So what should we make of Wikipedia? We all know that as a student you should be careful about using Wikipedia as a cited source. There is no guarantee that the information is correct. However, there is no denying that most of us use Wikipedia on a regular basis: When looking up stats on your favorite football player, reading up on your next vacation spot, yes even learning the basics of a field you didn’t study.
In many ways it’s brilliant, and there are good reasons why it’s one of the most used webpages on the internet.
But the question is: Should academics spend their time contributing to Wikipedia? In 2011 the Guardian wrote an article on this: Wikipedia wants more contributions from academics. Clearly, one can see the positive arguments for doing so. The public would have access to information from people who have spent their life studying a specific field, and there are some great communicators and good writers at universities who could explain difficult topics to readers.
Continue reading “Should you write on Wikipedia?”
How can you inform Ph.D. Candidates and early career researchers about Open Science without becoming too political? Is information given about open science in conflict with the expectations for publishing from our universities?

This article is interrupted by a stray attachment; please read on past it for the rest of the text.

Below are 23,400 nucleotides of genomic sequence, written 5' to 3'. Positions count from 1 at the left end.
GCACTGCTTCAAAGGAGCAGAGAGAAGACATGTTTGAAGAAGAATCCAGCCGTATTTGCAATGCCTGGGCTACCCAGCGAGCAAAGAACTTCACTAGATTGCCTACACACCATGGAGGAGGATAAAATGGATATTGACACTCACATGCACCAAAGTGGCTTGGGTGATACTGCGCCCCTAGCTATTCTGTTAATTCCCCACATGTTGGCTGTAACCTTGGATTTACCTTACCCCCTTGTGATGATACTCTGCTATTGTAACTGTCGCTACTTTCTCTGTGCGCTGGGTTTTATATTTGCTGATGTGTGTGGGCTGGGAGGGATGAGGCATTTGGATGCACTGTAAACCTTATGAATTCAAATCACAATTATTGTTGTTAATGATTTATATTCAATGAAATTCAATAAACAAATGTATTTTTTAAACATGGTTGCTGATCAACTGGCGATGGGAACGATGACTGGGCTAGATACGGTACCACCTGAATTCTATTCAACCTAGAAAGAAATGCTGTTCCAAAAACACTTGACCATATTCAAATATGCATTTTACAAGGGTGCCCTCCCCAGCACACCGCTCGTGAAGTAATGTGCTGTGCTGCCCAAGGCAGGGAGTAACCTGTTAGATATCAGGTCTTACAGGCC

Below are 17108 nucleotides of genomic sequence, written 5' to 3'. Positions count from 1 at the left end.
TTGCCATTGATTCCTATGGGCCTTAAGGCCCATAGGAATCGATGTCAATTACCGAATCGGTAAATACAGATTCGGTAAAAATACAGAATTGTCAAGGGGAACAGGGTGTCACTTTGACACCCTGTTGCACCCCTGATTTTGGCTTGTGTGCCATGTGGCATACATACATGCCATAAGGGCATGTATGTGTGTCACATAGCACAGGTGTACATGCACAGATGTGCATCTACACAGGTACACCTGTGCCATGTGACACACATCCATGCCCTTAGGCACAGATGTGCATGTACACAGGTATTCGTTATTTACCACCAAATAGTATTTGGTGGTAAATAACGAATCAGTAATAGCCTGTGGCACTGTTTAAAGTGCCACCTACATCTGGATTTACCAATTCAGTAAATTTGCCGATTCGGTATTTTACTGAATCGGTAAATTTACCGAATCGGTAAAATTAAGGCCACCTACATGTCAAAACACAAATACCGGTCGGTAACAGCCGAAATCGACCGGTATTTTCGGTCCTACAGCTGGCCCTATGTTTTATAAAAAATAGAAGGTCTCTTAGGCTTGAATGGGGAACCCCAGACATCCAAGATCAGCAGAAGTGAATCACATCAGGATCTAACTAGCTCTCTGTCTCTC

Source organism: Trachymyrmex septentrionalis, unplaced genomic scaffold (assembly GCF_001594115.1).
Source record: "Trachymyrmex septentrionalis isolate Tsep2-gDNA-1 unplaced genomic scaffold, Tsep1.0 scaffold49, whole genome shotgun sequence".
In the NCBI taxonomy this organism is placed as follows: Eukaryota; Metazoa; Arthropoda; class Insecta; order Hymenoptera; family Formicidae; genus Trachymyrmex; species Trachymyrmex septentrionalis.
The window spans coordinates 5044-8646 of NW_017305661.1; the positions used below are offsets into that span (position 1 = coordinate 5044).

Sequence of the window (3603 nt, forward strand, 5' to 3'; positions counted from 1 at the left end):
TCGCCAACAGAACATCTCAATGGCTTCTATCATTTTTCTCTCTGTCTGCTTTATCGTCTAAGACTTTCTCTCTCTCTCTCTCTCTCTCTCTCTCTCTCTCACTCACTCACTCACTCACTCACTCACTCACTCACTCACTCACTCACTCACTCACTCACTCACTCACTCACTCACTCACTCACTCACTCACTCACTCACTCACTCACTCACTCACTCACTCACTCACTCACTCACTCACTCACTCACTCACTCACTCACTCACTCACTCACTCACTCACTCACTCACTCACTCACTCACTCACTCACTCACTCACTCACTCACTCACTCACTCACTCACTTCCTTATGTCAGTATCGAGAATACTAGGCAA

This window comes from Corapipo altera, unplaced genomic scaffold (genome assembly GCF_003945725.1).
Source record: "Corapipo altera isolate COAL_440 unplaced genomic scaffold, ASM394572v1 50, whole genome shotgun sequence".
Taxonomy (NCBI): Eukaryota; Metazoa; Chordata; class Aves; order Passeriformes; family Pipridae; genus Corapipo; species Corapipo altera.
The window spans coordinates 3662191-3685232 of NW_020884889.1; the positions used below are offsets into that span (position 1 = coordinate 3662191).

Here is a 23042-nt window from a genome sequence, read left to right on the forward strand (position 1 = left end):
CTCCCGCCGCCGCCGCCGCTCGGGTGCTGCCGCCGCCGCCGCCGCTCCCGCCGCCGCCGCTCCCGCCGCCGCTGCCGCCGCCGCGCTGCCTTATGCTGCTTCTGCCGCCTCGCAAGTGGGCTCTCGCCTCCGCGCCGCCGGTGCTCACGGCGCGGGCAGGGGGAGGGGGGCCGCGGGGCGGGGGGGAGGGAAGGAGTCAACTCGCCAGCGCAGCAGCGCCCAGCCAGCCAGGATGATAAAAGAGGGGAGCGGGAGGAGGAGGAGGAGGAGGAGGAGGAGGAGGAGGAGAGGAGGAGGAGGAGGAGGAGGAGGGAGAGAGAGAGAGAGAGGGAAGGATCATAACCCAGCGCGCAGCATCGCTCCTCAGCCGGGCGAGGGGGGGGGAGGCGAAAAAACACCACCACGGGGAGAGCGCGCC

Torstein Låg, psychologist and senior academic librarian at the University Library at UiT The Arctic University of Norway, weighs in on this topic.
Låg is also one of the editors of the web resource PhDonTrack.net.
Continue reading “Open Science & Ph.D-candidates”
Making Science great again
Why is it important to preregister research studies? According to associate professor Matthias Mittner, at the research group for cognitive neurosciences at UiT the Arctic University of Norway, there are good reasons for doing this:
- You can get good feedback from reviewers on an early stage.
- You get a time stamp on your idea.
- The result is more trustworthy, and you avoid data drudging, like p-fishing, or post hoc storytelling/HARKing (hypothesizing after the results are known).
- You also increase the credibility of the reports you produce.
Continue reading “Preregistration In Science”
In 2019 Norway decided not to renew their deal with the Dutch publisher Elsevier. The reasons were clear: there was no real transition towards Open Access.
Now, a new deal has been signed with the same publisher, and the deal is worth around 9-10 million euros. But the question is: What kind of a deal has been made this time around?
Continue reading “Norway made a new deal with Elsevier”
Deal or No Deal?
Norwegian research institutions have decided not to renew their agreement with Elsevier.
The agreement with the publisher Elsevier expired at the end of 2018. Negotiations have been underway for more than six months between Unit (department for IT and collective services for higher education and research) and the Dutch publisher, without reaching a new agreement.
Continue reading “No Deal with Norway”